Sweeping recalls of peanut butter and baby formula, among other consumer products, are part of a new, troubling trend: the U.S. is already on track to pass 1 billion product units recalled in 2022.
A new report by insurance company Sedgwick notes in just the first three months of 2022, more than 900 million product units have been recalled across the U.S. That marks the largest unit recall in a single quarter in at least the past 10 years.
The report also notes that 900 million figure eclipses average annual recall figures recorded over the past decade.
Chris Harvey, Sedgwick’s senior vice president for client services, outlined the regulatory landscape in a webinar Sedgwick gave to promote its recall report to industry insiders.
“There were more than 1 billion units involved in product recalls in 2021,” Harvey said. “That was only the second time in the past 10 years that we passed that 1 billion mark.”
“We’re going to pass the mark again in 2022. In just the first quarter, there have already been 913 million units recalled … And that is the highest number of units (recalled) in a single quarter in the past 10 years,” Harvey added.
Amid inflation, recalled baby formula, Jif peanut butter frustrate parents
The report’s release comes after a mounting baby formula shortage has left parents and caregivers frustrated and desperate, and has put pressure on the White House to take action.
Additionally, Jif issued a massive recall of peanut butter products due to potential salmonella contamination.
That recall, the center of which is a Lexington-based plant, rippled across companies who used the peanut butter in their own products. It even prompted Disney World to quietly pull peanut butter-laden snacks from menus at its Florida theme park last week.
Recalls have added to consumers’ headaches as they struggle to find the right infant formula, as well.
The U.S. Food and Drug Administration announced Friday a move to import about 250,000 cans of formula from Nestle in Germany. The agency said the shipment is expected to arrive in the U.S. sometime this month or next and it’s expected to be sold on Gerber.com and through other online retailers.
The report from Sedgwick, released May 31, attributes the larger recalls to more aggressive enforcement activity from U.S. regulators.
However, highlights from the product recall index also point out larger volumes of product are being recalled across multiple sectors. Recalls by volume have grown significantly across the automotive, consumer products, food, medical devices and pharmaceutical industries during the first quarter of 2022, the report notes.
Other highlights from Sedgwick first quarter recall data:
- There were 221 automotive recall events in Q1 2022. While that’s lower than the quarterly average for 2021, the number of units recalled rose sharply by 114.2% to 9.3 million.
- The number of consumer product recalls jumped 63.8% in the first quarter of 2022, the highest amount in more than five years. Additionally, the number of unit recalls increased 161%.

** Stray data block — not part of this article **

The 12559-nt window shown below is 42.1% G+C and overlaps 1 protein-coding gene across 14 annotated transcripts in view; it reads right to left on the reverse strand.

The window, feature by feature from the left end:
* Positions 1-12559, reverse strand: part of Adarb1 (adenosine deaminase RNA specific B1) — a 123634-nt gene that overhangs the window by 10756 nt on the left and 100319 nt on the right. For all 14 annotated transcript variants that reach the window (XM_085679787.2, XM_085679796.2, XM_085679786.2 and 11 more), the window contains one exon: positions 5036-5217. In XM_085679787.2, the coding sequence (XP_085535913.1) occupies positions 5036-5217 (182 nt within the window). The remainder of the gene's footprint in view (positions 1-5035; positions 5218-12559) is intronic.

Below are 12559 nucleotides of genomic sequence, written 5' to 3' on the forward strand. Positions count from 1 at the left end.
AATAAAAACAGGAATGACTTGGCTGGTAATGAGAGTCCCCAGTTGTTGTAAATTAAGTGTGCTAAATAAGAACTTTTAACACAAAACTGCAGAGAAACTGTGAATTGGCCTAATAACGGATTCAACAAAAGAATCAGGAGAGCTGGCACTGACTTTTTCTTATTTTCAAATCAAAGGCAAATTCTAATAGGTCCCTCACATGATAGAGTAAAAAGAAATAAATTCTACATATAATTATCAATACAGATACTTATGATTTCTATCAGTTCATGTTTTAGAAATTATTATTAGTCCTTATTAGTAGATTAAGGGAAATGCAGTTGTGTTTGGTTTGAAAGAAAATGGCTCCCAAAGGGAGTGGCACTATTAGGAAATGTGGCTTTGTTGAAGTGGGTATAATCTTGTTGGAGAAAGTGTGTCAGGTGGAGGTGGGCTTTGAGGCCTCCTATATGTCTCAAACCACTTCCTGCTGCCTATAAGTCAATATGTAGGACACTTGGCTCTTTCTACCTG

- There were fewer food recall events initiated by the FDA, declining 12.7%. However, average recall size soared more than 328% to 1.3 million-plus units. Only one quarter in the past 12 years has experienced recalls greater in size. In contrast, the U.S. Department of Agriculture was the only regulator to see the number of recalled units fall.
- Like other sectors, the number of medical devices recalled skyrocketed in the first quarter, increasing by 2,624.9%. Average recall sizes exceed 1.5 million units – a level witnessed only once before in the past 15 years.
- Like medical devices, the average pharmaceutical recall hit a 15-year high, exceeding 4.6 million units per event. The total number of units recalled across the first quarter of 2022 surpassed 435 million, equally representing a 15-year high.
More children are being killed by faulty products, advocacy group warns
In mid-May, the Chicago-based product safety nonprofit Kids in Danger released its annual report: “Tracking Trends: Children’s Product Recalls in 2021.”
According to a news release summarizing the report’s findings, it found “an alarmingly high number of deaths prior to recall — 14 — compared to zero deaths in 2020 prior to recall.”
It was the second highest number of reported deaths in the past 10 years, according to the report.
In 2021, as many as 12 of the 14 total child deaths were reportedly linked to two nursery products — Boppy Loungers (eight deaths) and Fisher-Price 4-in-1 Rock n’ Glide Soothers (four deaths). Both were recalled because of suffocation hazards.
Kids in Danger Executive Director Nancy Cowles called on the U.S. Consumer Product Safety Commission and manufacturers to be more transparent about the safety of their products.
“Babies continue to die in products that appear to assist getting babies to sleep but can be deadly if babies do fall asleep in them,” Cowles said in the news release.
“The CPSC and manufacturers need to better market and clarify what products are tested to be safe for sleep and which are not. Simply slapping a warning on that it is not safe for sleep is not enough if it is marketed and intuitively used for sleep,” Cowles said.
This story was originally published June 7, 2022 2:03 PM.